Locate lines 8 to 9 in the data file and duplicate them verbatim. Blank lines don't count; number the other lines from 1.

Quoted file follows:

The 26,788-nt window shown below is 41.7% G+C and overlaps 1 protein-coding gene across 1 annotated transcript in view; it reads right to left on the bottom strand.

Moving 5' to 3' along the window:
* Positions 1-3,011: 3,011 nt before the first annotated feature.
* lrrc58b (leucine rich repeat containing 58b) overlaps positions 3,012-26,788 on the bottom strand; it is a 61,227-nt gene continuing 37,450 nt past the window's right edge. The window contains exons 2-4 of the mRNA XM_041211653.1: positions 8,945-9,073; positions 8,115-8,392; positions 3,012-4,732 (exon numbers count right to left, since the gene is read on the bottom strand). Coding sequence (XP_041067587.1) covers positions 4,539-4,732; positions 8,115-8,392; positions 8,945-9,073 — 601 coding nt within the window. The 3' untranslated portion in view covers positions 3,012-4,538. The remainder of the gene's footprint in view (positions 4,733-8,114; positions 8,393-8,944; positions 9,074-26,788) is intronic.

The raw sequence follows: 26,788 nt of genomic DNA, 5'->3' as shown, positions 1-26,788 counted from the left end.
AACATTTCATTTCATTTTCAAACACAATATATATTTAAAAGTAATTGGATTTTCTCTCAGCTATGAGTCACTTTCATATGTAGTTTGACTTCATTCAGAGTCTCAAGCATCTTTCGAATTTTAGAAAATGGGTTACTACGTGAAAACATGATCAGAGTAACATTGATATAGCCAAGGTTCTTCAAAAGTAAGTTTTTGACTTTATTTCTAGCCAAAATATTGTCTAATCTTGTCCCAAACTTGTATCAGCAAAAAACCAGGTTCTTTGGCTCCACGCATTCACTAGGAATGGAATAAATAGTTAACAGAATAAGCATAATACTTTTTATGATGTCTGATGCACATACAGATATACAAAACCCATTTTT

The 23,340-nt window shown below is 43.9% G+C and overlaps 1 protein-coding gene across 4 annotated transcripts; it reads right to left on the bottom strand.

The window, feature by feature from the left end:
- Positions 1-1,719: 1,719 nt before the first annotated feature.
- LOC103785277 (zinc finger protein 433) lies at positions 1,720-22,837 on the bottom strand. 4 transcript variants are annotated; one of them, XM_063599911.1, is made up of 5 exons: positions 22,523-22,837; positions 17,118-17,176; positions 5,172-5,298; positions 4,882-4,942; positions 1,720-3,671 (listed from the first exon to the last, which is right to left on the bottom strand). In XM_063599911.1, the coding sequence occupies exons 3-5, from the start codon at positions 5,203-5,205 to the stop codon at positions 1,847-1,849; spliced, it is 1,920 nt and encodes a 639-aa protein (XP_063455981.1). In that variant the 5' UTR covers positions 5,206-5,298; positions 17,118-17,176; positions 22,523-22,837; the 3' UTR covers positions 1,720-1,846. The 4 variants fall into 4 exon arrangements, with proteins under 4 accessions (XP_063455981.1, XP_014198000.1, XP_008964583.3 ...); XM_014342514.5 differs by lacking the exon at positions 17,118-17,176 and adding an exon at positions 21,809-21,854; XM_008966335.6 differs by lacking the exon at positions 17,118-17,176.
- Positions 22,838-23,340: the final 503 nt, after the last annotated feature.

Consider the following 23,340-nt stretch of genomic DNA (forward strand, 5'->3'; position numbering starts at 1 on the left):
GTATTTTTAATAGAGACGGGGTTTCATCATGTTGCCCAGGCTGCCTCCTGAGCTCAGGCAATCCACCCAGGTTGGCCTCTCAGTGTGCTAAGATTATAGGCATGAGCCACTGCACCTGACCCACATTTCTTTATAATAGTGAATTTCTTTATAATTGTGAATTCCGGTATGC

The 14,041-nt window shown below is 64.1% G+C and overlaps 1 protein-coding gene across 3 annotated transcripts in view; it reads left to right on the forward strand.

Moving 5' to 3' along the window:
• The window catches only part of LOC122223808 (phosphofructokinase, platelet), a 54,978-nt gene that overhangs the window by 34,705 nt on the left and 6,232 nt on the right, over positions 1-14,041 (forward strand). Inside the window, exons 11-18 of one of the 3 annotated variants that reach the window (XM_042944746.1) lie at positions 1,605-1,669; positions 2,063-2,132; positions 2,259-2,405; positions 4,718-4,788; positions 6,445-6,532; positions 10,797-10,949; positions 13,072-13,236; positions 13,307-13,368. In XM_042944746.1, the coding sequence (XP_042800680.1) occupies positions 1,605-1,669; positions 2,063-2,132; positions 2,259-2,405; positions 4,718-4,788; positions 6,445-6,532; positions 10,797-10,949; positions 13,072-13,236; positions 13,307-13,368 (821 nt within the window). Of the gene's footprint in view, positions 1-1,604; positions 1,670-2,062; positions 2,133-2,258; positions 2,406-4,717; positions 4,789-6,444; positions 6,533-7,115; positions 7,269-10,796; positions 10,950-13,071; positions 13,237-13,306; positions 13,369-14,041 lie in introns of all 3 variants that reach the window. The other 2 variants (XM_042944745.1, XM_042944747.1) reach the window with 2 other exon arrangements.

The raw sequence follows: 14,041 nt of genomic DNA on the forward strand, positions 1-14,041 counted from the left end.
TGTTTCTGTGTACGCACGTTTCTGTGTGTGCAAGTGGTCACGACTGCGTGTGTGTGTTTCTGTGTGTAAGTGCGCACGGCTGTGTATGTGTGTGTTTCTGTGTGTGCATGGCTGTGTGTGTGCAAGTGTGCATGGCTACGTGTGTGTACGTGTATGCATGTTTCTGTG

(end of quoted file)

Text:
The window, feature by feature from the left end:
- Positions 1-1,719: 1,719 nt before the first annotated feature.